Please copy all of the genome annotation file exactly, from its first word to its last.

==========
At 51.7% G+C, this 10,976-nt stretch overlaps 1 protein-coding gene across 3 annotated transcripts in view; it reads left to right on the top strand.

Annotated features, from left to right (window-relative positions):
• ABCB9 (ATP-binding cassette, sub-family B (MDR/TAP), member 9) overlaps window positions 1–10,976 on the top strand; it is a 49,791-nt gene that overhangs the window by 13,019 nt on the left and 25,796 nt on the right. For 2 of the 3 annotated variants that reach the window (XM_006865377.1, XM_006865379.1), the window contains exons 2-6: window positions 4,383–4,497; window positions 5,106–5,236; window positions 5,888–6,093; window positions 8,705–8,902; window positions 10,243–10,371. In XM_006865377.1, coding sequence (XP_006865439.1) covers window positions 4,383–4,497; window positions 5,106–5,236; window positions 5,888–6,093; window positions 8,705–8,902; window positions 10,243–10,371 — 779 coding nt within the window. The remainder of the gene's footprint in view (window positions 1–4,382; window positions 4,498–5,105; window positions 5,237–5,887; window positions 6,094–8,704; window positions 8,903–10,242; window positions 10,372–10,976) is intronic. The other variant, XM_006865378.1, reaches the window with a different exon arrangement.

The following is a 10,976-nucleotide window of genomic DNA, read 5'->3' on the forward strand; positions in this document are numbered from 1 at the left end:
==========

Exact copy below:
At 51.7% G+C, this 10,976-nt stretch overlaps 1 protein-coding gene across 3 annotated transcripts in view; it reads left to right on the top strand.

Annotated features, from left to right (window-relative positions):
• ABCB9 (ATP-binding cassette, sub-family B (MDR/TAP), member 9) overlaps window positions 1–10,976 on the top strand; it is a 49,791-nt gene that overhangs the window by 13,019 nt on the left and 25,796 nt on the right. For 2 of the 3 annotated variants that reach the window (XM_006865377.1, XM_006865379.1), the window contains exons 2-6: window positions 4,383–4,497; window positions 5,106–5,236; window positions 5,888–6,093; window positions 8,705–8,902; window positions 10,243–10,371. In XM_006865377.1, coding sequence (XP_006865439.1) covers window positions 4,383–4,497; window positions 5,106–5,236; window positions 5,888–6,093; window positions 8,705–8,902; window positions 10,243–10,371 — 779 coding nt within the window. The remainder of the gene's footprint in view (window positions 1–4,382; window positions 4,498–5,105; window positions 5,237–5,887; window positions 6,094–8,704; window positions 8,903–10,242; window positions 10,372–10,976) is intronic. The other variant, XM_006865378.1, reaches the window with a different exon arrangement.

The following is a 10,976-nucleotide window of genomic DNA, read 5'->3' on the forward strand; positions in this document are numbered from 1 at the left end: